Five months without writing anything here, some wondered if I was still alive. So yes I am and this post is an opportunity to take a step back as I gradually get back on track for a regular publication here.
Telling you that I missed writing here for 5 months would be a lie, as well as claiming that I have followed the subjects related to digital transformation with attention in the meantime. In short, I took 5 months of vacation from my “pro” blog (and only from it because the work level was quite the opposite) and enjoyed myself on more leisure-oriented topics.
14 years with a regularity of metronome is a lot. Maybe too much. Moreover, for most of them, the people I liked to read and follow when I started have hung up for a long time or at least write on subjects that no longer have much to do with their professional activity and I ended up feeling a little lonely.
Then when we talk about the link between people, businesses and technology, the topics have changed quite a bit in recent years. Not necessarily for the better. When, when you say “digital transformation” or “digital”, you are answered in 95% of cases “ah you are in marketing” it means something. And that explains why what was called digital transformation did not take place, or not in the way we expected it, or where we expected it.
We are far from the first promises of the web when the idea, which I admit was a little oversold, that technology would become a formidable lever for collective intelligence prevailed. Today, social networks have become a trash can (although there are still times when gold can be found lost in a landfill) and the web has failed in its mission. It’s not me who says it, but its creator, Tim Berners Lee. When we move from collective intelligence to a world sold to temple merchants and other personal data thieves, we should not expect anything else.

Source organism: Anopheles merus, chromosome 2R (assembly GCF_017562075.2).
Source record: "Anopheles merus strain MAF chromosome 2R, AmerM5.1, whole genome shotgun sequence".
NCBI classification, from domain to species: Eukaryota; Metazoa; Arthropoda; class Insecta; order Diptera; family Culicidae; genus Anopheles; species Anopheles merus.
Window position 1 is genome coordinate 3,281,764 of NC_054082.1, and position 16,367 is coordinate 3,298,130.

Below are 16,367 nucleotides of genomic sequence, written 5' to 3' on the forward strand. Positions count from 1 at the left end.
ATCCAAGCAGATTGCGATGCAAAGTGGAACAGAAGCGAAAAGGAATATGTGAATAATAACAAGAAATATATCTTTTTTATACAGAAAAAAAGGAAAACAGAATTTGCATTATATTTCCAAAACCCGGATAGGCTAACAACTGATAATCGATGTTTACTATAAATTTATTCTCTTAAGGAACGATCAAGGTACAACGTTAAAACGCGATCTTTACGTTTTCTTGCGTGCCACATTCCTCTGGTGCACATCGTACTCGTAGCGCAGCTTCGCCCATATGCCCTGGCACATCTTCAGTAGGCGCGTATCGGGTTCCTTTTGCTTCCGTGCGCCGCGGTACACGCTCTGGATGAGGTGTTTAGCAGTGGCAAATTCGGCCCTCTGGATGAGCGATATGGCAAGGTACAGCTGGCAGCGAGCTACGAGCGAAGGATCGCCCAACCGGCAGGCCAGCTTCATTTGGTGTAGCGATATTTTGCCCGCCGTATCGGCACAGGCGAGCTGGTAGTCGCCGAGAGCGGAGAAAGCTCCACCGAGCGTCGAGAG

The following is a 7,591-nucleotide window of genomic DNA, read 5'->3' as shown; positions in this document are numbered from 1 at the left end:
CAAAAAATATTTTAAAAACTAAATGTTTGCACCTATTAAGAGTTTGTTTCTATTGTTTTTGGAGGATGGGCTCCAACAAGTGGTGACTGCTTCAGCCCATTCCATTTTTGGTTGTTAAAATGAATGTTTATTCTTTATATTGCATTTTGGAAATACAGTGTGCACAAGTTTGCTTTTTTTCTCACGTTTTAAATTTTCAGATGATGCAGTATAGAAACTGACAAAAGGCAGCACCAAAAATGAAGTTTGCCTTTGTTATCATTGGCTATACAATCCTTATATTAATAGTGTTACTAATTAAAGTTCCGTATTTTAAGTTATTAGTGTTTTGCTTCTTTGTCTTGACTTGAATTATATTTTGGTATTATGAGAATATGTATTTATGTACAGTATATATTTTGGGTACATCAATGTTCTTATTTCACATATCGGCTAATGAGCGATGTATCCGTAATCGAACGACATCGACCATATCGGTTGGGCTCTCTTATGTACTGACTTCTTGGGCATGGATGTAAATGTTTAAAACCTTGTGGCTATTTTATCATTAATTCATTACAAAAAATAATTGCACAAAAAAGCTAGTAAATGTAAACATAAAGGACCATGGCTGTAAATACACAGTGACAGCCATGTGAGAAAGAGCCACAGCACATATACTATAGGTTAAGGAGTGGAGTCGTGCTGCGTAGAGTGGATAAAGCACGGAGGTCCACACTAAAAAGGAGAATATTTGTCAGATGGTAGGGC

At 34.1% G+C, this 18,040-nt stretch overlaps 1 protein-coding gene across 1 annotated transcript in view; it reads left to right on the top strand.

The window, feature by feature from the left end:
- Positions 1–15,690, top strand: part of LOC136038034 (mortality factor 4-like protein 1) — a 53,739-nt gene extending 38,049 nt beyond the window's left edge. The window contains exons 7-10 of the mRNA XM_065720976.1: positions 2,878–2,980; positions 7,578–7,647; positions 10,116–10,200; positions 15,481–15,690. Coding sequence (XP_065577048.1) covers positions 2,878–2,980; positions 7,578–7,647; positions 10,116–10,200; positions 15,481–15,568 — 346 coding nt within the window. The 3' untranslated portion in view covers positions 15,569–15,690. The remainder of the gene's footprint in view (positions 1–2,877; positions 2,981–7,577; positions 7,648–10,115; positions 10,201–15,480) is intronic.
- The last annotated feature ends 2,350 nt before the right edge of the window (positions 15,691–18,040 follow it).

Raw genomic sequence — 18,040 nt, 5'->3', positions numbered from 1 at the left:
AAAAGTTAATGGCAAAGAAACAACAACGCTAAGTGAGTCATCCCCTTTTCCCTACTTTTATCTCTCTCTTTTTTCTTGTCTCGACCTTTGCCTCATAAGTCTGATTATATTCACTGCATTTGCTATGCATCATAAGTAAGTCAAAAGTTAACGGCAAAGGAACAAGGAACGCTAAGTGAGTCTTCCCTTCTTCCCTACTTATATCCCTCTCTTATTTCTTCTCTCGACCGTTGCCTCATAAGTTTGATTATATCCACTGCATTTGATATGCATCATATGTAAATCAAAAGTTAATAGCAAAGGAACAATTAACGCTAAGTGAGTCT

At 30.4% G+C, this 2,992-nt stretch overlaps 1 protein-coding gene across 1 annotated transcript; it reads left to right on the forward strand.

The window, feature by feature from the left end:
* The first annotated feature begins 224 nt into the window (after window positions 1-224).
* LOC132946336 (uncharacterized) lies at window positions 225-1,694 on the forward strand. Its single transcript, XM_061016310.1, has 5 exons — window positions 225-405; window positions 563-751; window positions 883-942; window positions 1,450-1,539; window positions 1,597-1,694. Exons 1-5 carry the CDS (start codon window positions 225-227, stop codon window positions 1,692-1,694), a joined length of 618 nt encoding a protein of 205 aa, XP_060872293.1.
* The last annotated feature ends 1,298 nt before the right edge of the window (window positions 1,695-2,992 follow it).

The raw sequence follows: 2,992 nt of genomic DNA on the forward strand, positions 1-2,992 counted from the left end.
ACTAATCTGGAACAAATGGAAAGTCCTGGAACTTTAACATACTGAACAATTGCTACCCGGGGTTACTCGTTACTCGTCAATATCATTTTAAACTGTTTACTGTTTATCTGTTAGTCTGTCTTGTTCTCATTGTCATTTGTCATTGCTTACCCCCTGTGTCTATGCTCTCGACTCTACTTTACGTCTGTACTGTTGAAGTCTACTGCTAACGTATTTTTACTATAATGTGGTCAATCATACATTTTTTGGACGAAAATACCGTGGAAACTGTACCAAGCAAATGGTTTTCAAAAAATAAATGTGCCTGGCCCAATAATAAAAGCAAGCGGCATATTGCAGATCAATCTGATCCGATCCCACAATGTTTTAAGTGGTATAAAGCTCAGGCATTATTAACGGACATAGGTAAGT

To summarize the story I often say that “at first there were friends and conversations, then serendipity and the discovery of fantastic people. Then it became mainstream, the web started to look like the real world (sometimes worse) brands arrived, influencers replaced thought leaders, videos replaced in-depth posts and the network became the playground for pitchers, liars and tormented people. Then everything went wrong and, like it it was not messy enough, businesses started to play with data”. End of the story.
We have gone from usage issues to ethical issues and I am not sure that behind the discourse of facade brands, media and major platforms have grasped the issues or are willing to take them up.
Did I want to continue in this context? Of course not. Did I want to go back to the basics, namely companies, people and technology only when it is necessary? Of course I do.
I will therefore make a severe refocusing of the editorial line (which may have turned a little too “digital&techno” depending on the subjects of the moment) which will require a lot of work in the back office to give meaning to the categories, to classify all the articles where they must be so that everything is clean (it is my control-freak side, I can’t work in a misfitted environment or when everything is not perfectly aligned). So then it’s my internal cooking but I just wanted to explain why the start was going to be slow.
New subjects, subjects that disappear, hindsight, much less or even almost no more digital and techno because that is definitely no longer the subject. And more topics that resonate with business, people and society (in the order you want) because the real issue has always been there even if everything has been done to make us look elsewhere.
In short, after having gone away to get some fresh air and write elsewhere on other subjects (but with a co-author for once) I come back in great shape. I don’t know if Tim Berners Lee will manage, as he wants, to make the web become what it should have been, but however, this blog returns (almost) to its themes from 14 years ago.